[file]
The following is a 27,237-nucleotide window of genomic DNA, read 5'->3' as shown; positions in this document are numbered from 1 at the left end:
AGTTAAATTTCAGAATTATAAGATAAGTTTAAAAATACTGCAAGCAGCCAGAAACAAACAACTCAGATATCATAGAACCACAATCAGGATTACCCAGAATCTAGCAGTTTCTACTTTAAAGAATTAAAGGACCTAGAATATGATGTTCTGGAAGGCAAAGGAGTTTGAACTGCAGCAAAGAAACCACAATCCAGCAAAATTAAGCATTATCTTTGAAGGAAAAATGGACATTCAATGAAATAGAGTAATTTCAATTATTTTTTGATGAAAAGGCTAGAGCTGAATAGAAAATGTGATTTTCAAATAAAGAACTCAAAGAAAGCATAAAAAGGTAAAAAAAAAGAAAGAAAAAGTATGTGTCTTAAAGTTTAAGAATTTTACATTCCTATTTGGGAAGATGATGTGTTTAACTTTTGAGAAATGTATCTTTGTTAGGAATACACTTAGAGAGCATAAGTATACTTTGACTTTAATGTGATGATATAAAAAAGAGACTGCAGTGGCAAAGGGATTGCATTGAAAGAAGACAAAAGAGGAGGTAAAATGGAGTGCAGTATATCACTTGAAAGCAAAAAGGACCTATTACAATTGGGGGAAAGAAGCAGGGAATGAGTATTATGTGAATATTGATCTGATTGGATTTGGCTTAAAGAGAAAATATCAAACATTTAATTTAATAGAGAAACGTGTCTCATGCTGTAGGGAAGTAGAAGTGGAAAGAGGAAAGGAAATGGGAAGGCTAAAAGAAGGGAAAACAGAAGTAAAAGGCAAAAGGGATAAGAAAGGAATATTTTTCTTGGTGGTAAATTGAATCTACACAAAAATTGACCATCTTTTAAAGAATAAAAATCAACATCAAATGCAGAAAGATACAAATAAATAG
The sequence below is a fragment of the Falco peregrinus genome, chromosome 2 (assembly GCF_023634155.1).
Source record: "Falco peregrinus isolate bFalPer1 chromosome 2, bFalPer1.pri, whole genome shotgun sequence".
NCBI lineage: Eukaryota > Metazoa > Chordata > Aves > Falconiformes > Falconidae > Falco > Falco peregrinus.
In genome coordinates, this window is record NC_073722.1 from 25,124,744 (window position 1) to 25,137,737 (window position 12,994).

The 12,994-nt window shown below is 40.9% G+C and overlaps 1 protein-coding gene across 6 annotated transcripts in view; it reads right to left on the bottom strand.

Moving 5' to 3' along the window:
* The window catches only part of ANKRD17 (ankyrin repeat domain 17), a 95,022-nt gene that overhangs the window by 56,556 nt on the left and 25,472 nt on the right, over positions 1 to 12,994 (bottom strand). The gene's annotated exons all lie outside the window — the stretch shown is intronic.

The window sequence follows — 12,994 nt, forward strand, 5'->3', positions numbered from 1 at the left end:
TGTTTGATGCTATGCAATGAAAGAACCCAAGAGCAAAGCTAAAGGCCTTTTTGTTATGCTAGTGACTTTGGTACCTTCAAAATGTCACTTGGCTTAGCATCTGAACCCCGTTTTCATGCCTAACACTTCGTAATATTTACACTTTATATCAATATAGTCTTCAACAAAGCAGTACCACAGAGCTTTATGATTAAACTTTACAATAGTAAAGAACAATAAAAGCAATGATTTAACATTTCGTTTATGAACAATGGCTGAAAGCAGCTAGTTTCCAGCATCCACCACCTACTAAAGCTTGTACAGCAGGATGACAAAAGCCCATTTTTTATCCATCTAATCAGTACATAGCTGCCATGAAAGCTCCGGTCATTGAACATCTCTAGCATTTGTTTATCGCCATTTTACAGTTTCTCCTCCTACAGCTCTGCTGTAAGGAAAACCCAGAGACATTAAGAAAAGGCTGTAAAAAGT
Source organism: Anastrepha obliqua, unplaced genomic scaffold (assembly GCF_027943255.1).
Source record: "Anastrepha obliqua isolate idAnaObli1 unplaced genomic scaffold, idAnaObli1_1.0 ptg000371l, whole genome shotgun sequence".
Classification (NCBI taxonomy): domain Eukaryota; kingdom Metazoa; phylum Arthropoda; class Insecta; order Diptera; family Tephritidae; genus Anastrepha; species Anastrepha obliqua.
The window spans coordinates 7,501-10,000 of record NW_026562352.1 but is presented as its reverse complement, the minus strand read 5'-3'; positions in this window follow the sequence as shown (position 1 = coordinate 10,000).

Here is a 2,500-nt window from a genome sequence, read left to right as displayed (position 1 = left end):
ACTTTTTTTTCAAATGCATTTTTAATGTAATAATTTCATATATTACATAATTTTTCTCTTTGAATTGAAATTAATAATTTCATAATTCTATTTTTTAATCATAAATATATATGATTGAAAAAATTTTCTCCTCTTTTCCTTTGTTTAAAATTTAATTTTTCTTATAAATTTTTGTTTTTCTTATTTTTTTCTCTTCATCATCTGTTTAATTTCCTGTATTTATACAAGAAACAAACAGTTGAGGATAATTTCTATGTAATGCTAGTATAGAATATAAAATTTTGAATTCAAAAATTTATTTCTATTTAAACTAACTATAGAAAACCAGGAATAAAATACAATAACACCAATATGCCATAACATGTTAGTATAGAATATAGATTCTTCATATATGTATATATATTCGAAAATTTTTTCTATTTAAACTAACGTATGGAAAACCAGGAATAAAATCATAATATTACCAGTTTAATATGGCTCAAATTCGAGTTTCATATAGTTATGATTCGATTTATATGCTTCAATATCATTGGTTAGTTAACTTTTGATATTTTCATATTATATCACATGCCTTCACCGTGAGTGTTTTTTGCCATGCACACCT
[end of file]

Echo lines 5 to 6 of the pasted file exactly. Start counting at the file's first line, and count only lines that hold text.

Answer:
NCBI lineage: Eukaryota > Metazoa > Chordata > Aves > Falconiformes > Falconidae > Falco > Falco peregrinus.
In genome coordinates, this window is record NC_073722.1 from 25,124,744 (window position 1) to 25,137,737 (window position 12,994).